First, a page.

March 2004


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Our site at Mayport Naval Station afforded us a great view of the ships entering and leaving the intracoastal waterways.

Some of our recent stops – Jacksonville, FL, where we spent a week at the military campground at Mayport Naval Station.  We couldn’t believe our luck to have gotten a waterfront site, overlooking the Intracoastal Waterway.  We watched military and civilian ships cruise by, as well as dolphins playing.  Our neighbor, a retired Navy man, helped educate us on the different vessels that would float by, including a sub and a prototype naval catamaran.  The beach, on the Atlantic side, was within walking distance and allowed dogs, so Shelley got lots of exercise.  Watching the intracoastal traffic was plenty entertaining but we did spend a pleasant afternoon at the Jacksonville Zoo.  One of the highlights was the baby rhinoceros that Mama Rhino allowed us to see.

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The oldest wood school house in the nation at St. Augustine.

We spent a day in St. Augustine, taking a trolley tour to familiarize ourselves with the nearby attractions.  We then headed out on foot and strolled the grounds of Castillo de San Marcos National Monument, the oldest masonry fort that ‘was the northernmost outpost of Spain’s vast New World empire.’  Also on our walk was a trip to see a 4-bedroom home carved out of a huge redwood log, lying on its side, found at Ripley’s Believe It Or Not Museum.  We toured San Sebastian Winery and learned about Florida wines, enjoying the wine tasting at the end of our ‘lesson.’  And as we headed out of the city, we stopped for a tour and free samples at the Whetstone Chocolate Factory.   Life is rough – wine and chocolate!

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Camped Out in Rincon, Georgia.

Next stop:  Lucille’s sister’s home in Rincon, GA, near Savannah.  Yvette and Pat graciously allowed us to park in their front yard.  We set out our pink flamingos and lawn chairs and looked forward to evening happy hours when they came home from work.  One evening, we enjoyed a low country boil with Pat and his family.  Another evening, Yvette’s church had an Irish potluck dinner.  The highlight of the evening was a performance by a local children’s dance troupe demonstrating several Irish dances.  It was fascinating to watch their feet fly and the concentration on even the youngest ones’ faces.   Yvette took time off to act as personal tour guide, showing us parts of historic downtown Savannah.  She arranged for us to find parking within walking distance of the St. Patrick’s Day Parade in Savannah.  Interestingly enough, Savannah hosts the nation’s 2nd largest parade – Chicago being the first.  The spectators are as much fun to watch as the parade marchers.   The Savannah River doesn’t run green during that time but all the fountains in the squares do – what a neat sight and a beautiful time to see the city with the trees and shrubs blooming.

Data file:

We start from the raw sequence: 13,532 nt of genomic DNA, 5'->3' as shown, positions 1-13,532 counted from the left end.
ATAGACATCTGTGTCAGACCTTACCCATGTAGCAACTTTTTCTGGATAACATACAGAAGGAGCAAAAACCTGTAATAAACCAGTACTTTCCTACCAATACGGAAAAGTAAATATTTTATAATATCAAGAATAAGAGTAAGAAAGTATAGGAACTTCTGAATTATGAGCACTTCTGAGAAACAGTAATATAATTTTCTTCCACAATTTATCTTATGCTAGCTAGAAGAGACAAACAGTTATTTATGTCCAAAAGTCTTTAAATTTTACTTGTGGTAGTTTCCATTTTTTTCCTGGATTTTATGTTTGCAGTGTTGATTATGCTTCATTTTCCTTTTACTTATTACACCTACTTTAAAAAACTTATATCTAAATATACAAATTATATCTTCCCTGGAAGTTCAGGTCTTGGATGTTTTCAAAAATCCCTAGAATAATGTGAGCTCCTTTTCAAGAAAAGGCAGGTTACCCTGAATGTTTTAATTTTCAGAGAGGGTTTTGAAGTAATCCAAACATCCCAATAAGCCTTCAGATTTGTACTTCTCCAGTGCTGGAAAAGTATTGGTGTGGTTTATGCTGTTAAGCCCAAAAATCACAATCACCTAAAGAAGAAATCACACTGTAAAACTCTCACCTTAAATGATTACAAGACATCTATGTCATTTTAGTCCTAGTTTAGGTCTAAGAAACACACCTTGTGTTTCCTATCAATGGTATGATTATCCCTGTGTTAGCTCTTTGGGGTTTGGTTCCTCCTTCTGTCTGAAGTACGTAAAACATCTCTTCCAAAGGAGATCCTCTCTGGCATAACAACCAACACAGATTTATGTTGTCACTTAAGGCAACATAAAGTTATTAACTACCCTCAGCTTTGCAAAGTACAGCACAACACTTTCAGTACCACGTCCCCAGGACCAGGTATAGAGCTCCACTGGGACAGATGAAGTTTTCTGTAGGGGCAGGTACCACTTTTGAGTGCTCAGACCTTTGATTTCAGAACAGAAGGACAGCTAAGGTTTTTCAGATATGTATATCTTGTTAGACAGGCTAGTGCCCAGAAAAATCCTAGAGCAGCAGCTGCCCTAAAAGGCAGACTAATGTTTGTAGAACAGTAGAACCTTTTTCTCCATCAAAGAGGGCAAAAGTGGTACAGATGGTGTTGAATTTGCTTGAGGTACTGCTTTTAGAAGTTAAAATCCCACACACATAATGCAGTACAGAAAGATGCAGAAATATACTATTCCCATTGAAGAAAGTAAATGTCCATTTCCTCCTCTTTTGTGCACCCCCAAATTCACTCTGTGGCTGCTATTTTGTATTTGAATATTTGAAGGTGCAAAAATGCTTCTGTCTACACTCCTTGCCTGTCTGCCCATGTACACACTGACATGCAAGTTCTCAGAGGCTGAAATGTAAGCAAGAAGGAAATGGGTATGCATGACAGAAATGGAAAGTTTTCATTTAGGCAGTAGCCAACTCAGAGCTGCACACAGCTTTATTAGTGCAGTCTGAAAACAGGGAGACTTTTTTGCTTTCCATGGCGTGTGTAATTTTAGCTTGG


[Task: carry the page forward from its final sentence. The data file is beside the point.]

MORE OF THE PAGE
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The fountains run green for the nation's 2nd largest St. Patrick's Day Parade in Savannah, Georgia.

While in the area, we visited the Savannah National Wildlife Refuge, losing track of all the alligators we spotted.  The museum in historic Ebenezer told the story of the 300 Salzbergers that left Europe because of religious persecution and settled near the banks of the Savannah River.  Brother-in-law Pat is 8th generation from the original settlers and added some personal history.  Springfield has an interesting Old Jail History Museum, with a variety of items on display, general history as well as jail-related items.  Fort Pulaski National Monument, near Tybee Island, was remarkably well preserved.  Union-rifled cannon broke through what was thought to be an impenetrable wall, changing not only defense strategy but also the mindset that the fort was invincible.

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The Army Corps of Engineer Campground on Lake Lanier.

This last week was spent at a Corps of Engineer Campground on Lake Lanier, outside of Atlanta, GA.  We lucked out and got one of the prime spots overlooking the lake, with a view of the water on three sides.  Fellow Escapees and new friends Art and Roxanne shared a campfire and happy hour with us.  The highlight of our visit was seeing our great-nephew, five-week-old Aidan, and his parents Brian and Christy.  We also enjoyed visiting with friends Carol and Steve.  While in the area, we visited Buford Dam, which controls Lake Lanier; Chattahoochee National Recreation Area, comprised of about 14 parks in Atlanta suburbs; the Gold Museum and historic square in Dahlonega, where we learned about the gold rush that preceded California’s.    

We’re now back at our old stomping grounds.  We pulled into the RV park at the Space & Rocket Center in Huntsville, AL on Tuesday, March 30th. While here we’ll be meeting w/our CPA (oh joy!) and taking care of a few medical needs, plus we hope to see all our friends.  Our first day in Huntsville has been cold, damp and rainy – we’re wondering if we should have stayed in Florida a little bit longer!  But it has been beautiful following spring, as the trees are starting to bloom and green out.

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